As families across the country gather on Thursday to devour turkey, a nonprofit in Kentucky will be helping Syrian and other refugees get a different celebratory main course: halal lamb.
At the Thanksgiving meal at Louisville restaurant El Camino, Kentucky Refugee Ministries will demonstrate how charities and donors are pushing back against some U.S. officials’ attempts to halt the flow of Syrian refugees into the country. Over the past 10 days, 31 governors have opposed allowing them to settle in their states, citing national-security concerns.
But the politicized climate has not stopped nonprofits from helping Syrians acclimate to the United States. Refugee Council USA, a coalition of nonprofits, has condemned the governors’ actions and called on members and the public to support Syrians in need. Such vocal support for the Syrians may be one reason Kentucky Refugee Ministries has received an "unprecedented" number of donations in the past week and a half, reports John Koehlinger, its executive director.
"A lot of people who were appalled at the disgraceful scapegoating of Syrian refugees, they found us as someone to whom they could express their support," he said. "It’s a dark time, but it’s also been one that’s galvanized our supporters and attracted new supporters."
The federal government provides most of the funding for refugee resettlement in the United States. It funnels grant money through nine approved nonprofit organizations, which work with smaller charities across the country that provide direct services to families fleeing violence. This system frees most resettlement nonprofits from depending heavily on individual donors, and many, like International Rescue Committee, are not raising money specifically to support Syrians coming into the country.
But some other charities, for whom refugee assistance is only part of their work, are calling for donations. Zaman International, a Dearborn, Mich., nonprofit that supports marginalized women and children, has raised $8,400 as well as donated products for the "essential boxes" of household goods it is assembling for Syrian refugees moving into the community. These kits, which include things like dishware, baby bottles, and curtains, are for families who arrive with nothing.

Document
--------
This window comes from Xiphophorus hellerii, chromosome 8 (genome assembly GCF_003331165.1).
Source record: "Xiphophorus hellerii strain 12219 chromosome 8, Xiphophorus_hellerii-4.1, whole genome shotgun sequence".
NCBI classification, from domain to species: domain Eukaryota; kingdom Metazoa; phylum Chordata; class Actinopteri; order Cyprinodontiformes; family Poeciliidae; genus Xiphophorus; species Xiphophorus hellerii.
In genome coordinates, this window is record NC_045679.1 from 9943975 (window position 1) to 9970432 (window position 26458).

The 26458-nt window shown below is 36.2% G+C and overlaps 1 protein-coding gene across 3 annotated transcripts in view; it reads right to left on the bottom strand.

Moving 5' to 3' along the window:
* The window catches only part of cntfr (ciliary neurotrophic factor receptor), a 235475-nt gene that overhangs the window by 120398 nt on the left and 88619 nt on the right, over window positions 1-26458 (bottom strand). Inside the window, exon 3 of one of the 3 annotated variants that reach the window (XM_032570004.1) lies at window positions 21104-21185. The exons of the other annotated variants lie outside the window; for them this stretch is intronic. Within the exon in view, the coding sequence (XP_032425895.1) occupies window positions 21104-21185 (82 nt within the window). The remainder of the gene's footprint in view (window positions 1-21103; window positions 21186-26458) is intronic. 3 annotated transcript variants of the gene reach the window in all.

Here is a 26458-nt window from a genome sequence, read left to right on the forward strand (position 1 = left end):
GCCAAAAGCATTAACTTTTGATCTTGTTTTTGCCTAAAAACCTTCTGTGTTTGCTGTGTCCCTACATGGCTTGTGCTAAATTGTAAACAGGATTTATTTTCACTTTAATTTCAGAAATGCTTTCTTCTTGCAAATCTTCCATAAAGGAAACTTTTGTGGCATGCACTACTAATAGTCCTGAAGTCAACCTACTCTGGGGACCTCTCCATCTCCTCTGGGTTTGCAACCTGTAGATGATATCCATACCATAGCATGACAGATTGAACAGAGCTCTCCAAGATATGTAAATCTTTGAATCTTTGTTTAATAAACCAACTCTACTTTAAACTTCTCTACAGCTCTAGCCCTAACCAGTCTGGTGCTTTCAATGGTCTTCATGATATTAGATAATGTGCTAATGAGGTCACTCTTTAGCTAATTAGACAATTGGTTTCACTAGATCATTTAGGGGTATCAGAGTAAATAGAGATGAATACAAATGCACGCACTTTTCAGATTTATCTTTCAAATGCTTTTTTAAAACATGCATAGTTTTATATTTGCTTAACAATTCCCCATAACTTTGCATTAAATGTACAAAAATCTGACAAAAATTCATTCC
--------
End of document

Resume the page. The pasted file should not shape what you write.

Zaman International is part of a coalition of 20 Michigan nonprofits that are working directly with the governor’s office to provide services to incoming Syrian refugees. The coalition’s work has been supported in part by Michigan’s large Syrian population, which objects to allegations that refugees could pose a threat, said Najah Bazzy, the group’s executive director and founder.
"They are very strongly putting their foot forward saying it’s not fair to isolate these people in the refugee crisis," she said.
Record Donations and Hostility
Kentucky Refugee Ministries has not tried to raise money to aid incoming Syrians. But newspaper references to the nonprofit’s work with the refugees have spurred people to donate, Mr. Koehlinger said.
The charity helped a reporter at The Courier-Journal of Louisville arrange a trip to a refugee camp in Jordan, where he reported on a Syrian family preparing to resettle in Louisville. His story, which appeared on the front page on October 1, suggested readers help similar families by donating to Kentucky Refugee Ministries.
"More affluent people, older people, sometimes people in positions of responsibility, are still looking at the daily newspaper," Mr. Koehlinger said. "When we have a story that appears in The Courier-Journal, they open their checkbooks."
Increased attention has had its downsides: Mr. Koehlinger reports an equally "unprecedented" number of "hostile, hateful" posts on its Facebook page.
But he credits media coverage for inspiring the owner of El Camino to host the refugee Thanksgiving dinner. And he thinks a story about politicians’ efforts to stop Syrians from immigrating, published November 20 in the same newspaper, helped the nonprofit raise $5,000 that day, its new one-day record.
Said Mr. Koehlinger: "It’s sad that it’s these circumstances that led to our higher visibility."